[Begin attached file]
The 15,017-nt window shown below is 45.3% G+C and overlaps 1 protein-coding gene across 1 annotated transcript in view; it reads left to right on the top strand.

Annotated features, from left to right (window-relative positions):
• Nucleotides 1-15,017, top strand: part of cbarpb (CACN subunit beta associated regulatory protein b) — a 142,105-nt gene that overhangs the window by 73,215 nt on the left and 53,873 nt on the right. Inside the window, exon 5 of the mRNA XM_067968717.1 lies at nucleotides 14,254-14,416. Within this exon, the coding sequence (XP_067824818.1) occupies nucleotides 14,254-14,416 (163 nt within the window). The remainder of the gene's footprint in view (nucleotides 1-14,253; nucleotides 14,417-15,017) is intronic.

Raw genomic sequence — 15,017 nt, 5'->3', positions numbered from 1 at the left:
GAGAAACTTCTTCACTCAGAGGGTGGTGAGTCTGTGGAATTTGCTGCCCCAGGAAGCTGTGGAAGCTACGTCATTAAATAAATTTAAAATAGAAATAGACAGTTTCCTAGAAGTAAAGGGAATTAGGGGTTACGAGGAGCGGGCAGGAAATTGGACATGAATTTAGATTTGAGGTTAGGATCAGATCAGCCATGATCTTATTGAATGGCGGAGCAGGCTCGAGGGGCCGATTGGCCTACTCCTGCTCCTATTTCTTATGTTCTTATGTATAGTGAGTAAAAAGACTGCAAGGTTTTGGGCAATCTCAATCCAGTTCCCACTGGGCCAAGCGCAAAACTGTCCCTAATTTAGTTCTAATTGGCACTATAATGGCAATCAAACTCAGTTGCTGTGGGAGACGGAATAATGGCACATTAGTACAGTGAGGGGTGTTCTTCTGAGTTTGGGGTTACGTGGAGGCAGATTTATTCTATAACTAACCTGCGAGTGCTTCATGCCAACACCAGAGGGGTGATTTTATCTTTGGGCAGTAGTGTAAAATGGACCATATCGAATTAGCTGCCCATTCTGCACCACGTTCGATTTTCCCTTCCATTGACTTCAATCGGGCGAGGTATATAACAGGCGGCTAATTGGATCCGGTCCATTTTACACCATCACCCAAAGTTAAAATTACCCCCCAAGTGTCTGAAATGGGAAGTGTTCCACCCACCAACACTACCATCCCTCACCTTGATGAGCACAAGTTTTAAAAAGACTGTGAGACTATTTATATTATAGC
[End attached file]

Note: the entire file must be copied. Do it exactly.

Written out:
The 15,017-nt window shown below is 45.3% G+C and overlaps 1 protein-coding gene across 1 annotated transcript in view; it reads left to right on the top strand.

Annotated features, from left to right (window-relative positions):
• Nucleotides 1-15,017, top strand: part of cbarpb (CACN subunit beta associated regulatory protein b) — a 142,105-nt gene that overhangs the window by 73,215 nt on the left and 53,873 nt on the right. Inside the window, exon 5 of the mRNA XM_067968717.1 lies at nucleotides 14,254-14,416. Within this exon, the coding sequence (XP_067824818.1) occupies nucleotides 14,254-14,416 (163 nt within the window). The remainder of the gene's footprint in view (nucleotides 1-14,253; nucleotides 14,417-15,017) is intronic.

Raw genomic sequence — 15,017 nt, 5'->3', positions numbered from 1 at the left:
GAGAAACTTCTTCACTCAGAGGGTGGTGAGTCTGTGGAATTTGCTGCCCCAGGAAGCTGTGGAAGCTACGTCATTAAATAAATTTAAAATAGAAATAGACAGTTTCCTAGAAGTAAAGGGAATTAGGGGTTACGAGGAGCGGGCAGGAAATTGGACATGAATTTAGATTTGAGGTTAGGATCAGATCAGCCATGATCTTATTGAATGGCGGAGCAGGCTCGAGGGGCCGATTGGCCTACTCCTGCTCCTATTTCTTATGTTCTTATGTATAGTGAGTAAAAAGACTGCAAGGTTTTGGGCAATCTCAATCCAGTTCCCACTGGGCCAAGCGCAAAACTGTCCCTAATTTAGTTCTAATTGGCACTATAATGGCAATCAAACTCAGTTGCTGTGGGAGACGGAATAATGGCACATTAGTACAGTGAGGGGTGTTCTTCTGAGTTTGGGGTTACGTGGAGGCAGATTTATTCTATAACTAACCTGCGAGTGCTTCATGCCAACACCAGAGGGGTGATTTTATCTTTGGGCAGTAGTGTAAAATGGACCATATCGAATTAGCTGCCCATTCTGCACCACGTTCGATTTTCCCTTCCATTGACTTCAATCGGGCGAGGTATATAACAGGCGGCTAATTGGATCCGGTCCATTTTACACCATCACCCAAAGTTAAAATTACCCCCCAAGTGTCTGAAATGGGAAGTGTTCCACCCACCAACACTACCATCCCTCACCTTGATGAGCACAAGTTTTAAAAAGACTGTGAGACTATTTATATTATAGC